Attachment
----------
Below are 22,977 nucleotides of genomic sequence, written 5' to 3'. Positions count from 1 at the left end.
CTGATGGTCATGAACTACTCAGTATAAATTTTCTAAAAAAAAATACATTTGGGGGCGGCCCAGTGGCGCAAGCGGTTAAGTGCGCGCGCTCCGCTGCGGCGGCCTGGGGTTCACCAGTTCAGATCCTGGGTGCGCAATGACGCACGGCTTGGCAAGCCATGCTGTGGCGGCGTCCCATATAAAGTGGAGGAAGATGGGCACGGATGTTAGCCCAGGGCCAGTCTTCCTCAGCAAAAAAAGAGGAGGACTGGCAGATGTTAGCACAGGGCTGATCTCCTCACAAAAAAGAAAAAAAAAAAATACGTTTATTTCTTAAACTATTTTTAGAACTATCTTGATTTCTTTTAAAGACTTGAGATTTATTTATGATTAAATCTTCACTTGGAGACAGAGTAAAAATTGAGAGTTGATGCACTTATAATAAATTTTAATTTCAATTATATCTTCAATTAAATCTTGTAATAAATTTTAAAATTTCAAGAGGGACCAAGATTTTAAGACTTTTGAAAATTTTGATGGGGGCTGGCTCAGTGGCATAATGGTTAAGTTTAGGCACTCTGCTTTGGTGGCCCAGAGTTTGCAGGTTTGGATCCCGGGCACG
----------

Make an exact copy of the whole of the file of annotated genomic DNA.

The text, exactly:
Below are 22,977 nucleotides of genomic sequence, written 5' to 3'. Positions count from 1 at the left end.
CTGATGGTCATGAACTACTCAGTATAAATTTTCTAAAAAAAAATACATTTGGGGGCGGCCCAGTGGCGCAAGCGGTTAAGTGCGCGCGCTCCGCTGCGGCGGCCTGGGGTTCACCAGTTCAGATCCTGGGTGCGCAATGACGCACGGCTTGGCAAGCCATGCTGTGGCGGCGTCCCATATAAAGTGGAGGAAGATGGGCACGGATGTTAGCCCAGGGCCAGTCTTCCTCAGCAAAAAAAGAGGAGGACTGGCAGATGTTAGCACAGGGCTGATCTCCTCACAAAAAAGAAAAAAAAAAAATACGTTTATTTCTTAAACTATTTTTAGAACTATCTTGATTTCTTTTAAAGACTTGAGATTTATTTATGATTAAATCTTCACTTGGAGACAGAGTAAAAATTGAGAGTTGATGCACTTATAATAAATTTTAATTTCAATTATATCTTCAATTAAATCTTGTAATAAATTTTAAAATTTCAAGAGGGACCAAGATTTTAAGACTTTTGAAAATTTTGATGGGGGCTGGCTCAGTGGCATAATGGTTAAGTTTAGGCACTCTGCTTTGGTGGCCCAGAGTTTGCAGGTTTGGATCCCGGGCACG